Veteran lounge opens in Loyola Hall


The University celebrated the official opening of the recently established Veterans Lounge Tuesday afternoon.

Staff, faculty, members of the Veterans Club and local veterans gathered in room 100 of the Loyola Hall of Science for a ceremony honoring student veterans. Event speakers included Robert Zelno and Colonel Joseph Wetherell.

The family of the late Ray Burd, former director of printing and mailing services, attended the ceremony with donations they collected after Burd’s death for the Veteran’s Club.

The ceremony was followed by a ribbon-cutting ceremony in front of the Veterans Lounge and an open house in the lounge which local and student veterans met and exchanged stories.

The Veterans Club established the lounge around January as a place reserved for student veterans to relax.

Chris Riechard, University sophomore and vice president of the Veterans Club, said that he credits the idea of the lounge becoming a reality to the Advocacy Committee, a group of faculty members who work to support student veterans. He said that the Advocacy Committee had been pushing to get a lounge for a while, and it became a possibility last semester when a speaker came on Veterans Appreciation Day and University President Rev. Quinn, S.J., gave his approval.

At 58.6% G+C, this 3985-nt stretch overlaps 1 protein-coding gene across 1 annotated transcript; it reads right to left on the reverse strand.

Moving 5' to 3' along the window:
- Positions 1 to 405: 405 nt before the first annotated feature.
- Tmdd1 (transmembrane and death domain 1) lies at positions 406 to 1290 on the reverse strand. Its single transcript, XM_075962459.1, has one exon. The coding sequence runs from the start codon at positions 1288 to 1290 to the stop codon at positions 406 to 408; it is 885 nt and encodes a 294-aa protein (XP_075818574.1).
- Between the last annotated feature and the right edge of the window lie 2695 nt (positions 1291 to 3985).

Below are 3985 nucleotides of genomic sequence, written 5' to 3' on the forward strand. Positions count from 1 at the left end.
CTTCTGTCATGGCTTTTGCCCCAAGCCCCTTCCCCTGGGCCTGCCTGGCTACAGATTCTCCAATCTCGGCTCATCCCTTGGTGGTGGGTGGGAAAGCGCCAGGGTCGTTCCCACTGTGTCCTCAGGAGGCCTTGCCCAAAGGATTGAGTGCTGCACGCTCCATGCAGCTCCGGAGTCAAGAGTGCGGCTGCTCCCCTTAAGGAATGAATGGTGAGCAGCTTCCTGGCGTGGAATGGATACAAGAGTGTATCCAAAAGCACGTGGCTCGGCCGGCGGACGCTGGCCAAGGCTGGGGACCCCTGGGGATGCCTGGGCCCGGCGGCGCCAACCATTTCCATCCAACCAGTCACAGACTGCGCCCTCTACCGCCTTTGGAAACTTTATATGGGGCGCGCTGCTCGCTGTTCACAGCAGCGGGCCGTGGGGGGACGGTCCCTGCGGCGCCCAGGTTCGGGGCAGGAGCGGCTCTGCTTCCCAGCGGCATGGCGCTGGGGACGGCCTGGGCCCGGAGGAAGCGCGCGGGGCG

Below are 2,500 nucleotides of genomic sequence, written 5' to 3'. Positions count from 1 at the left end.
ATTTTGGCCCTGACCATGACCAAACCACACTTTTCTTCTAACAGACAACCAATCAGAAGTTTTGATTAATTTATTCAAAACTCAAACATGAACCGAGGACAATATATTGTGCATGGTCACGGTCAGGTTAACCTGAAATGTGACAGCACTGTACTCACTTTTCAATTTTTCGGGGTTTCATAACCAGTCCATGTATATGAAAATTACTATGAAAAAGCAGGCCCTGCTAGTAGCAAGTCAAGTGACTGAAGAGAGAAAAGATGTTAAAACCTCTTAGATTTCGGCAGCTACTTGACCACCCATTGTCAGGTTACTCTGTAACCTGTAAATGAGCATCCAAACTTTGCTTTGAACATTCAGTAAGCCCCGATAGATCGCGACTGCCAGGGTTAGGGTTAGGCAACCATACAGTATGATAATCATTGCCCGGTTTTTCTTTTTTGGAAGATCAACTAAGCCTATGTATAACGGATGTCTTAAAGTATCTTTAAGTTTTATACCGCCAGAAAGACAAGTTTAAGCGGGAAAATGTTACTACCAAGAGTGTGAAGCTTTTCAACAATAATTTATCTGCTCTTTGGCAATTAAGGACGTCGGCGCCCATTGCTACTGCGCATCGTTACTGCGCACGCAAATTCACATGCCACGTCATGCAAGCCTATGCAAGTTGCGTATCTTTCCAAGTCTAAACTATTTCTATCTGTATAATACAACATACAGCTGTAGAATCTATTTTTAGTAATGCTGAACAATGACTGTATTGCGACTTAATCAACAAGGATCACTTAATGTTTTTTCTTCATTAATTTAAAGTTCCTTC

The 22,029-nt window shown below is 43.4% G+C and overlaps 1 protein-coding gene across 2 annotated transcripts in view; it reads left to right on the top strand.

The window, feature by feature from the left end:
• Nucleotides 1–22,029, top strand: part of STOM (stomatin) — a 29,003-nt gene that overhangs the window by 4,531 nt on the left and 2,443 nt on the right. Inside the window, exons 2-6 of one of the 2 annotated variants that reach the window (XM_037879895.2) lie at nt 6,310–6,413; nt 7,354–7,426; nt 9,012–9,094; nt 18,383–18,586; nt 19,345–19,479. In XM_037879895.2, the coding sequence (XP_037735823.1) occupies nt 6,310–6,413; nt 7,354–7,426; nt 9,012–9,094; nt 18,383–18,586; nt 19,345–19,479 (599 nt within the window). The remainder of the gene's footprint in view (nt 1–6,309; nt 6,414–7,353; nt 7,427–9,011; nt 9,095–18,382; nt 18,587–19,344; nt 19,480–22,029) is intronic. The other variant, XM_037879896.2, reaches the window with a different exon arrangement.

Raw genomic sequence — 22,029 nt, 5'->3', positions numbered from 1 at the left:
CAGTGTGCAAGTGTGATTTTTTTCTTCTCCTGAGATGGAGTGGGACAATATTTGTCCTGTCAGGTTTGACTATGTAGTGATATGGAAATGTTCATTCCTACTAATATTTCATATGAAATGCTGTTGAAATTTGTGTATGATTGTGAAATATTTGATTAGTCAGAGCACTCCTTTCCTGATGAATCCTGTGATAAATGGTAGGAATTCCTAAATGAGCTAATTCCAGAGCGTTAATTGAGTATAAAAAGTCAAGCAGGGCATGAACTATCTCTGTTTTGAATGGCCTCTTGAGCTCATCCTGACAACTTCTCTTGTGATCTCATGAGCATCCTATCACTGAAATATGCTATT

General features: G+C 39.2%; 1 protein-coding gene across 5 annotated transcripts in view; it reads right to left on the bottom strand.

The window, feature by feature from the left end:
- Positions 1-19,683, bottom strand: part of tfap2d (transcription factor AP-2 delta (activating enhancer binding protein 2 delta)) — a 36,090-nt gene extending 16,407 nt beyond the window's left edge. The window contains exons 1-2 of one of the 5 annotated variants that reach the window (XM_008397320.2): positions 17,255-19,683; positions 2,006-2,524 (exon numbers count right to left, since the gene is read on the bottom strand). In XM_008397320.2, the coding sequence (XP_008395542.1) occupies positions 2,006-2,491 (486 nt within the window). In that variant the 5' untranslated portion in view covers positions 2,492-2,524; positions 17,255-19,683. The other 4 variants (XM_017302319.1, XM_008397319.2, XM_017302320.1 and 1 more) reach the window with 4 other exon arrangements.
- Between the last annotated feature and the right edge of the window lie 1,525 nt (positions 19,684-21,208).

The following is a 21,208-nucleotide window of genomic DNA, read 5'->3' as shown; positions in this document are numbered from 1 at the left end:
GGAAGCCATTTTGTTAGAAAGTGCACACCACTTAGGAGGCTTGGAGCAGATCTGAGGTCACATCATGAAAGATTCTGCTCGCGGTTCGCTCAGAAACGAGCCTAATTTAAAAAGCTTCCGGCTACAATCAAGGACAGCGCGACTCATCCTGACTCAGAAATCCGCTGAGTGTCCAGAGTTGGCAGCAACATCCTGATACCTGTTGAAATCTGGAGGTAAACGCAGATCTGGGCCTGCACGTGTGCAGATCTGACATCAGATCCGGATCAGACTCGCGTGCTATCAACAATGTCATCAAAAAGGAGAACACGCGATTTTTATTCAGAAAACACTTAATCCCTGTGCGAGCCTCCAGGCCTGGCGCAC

Riechard said that he thinks the lounge is useful because most student veterans commute and the lounge is a quiet place where they can take a break in between classes. As most student veterans are older than the average University student, Riechard also said that he believes it is a good place for student veterans to interact with other students their own age.

Riechard said that he believes that the lounge is useful because it may help student vets have an easier time finding resources to learn about the G.I. Bill, which is what helps student veterans pay for their education.

University sophomore and student veteran Jedediah Stewart said that the lounge is a place that student veterans can call their own.

“Returning from a structured military life to an independent civilian life is challenging,” Stewart said. “[The lounge] creates a sense of belonging.”

University junior and student veteran Earl Granville said that he believes that the club is a good place for Veterans returning to school to find a place where they belong and know they are not alone.

Riechard said that he hopes to raise awareness of the new lounge among student veterans on campus. He said that the Veterans Club members will try to get lists of incoming student veterans. He also said that they are planning to hang fliers around campus that will advertise the club.

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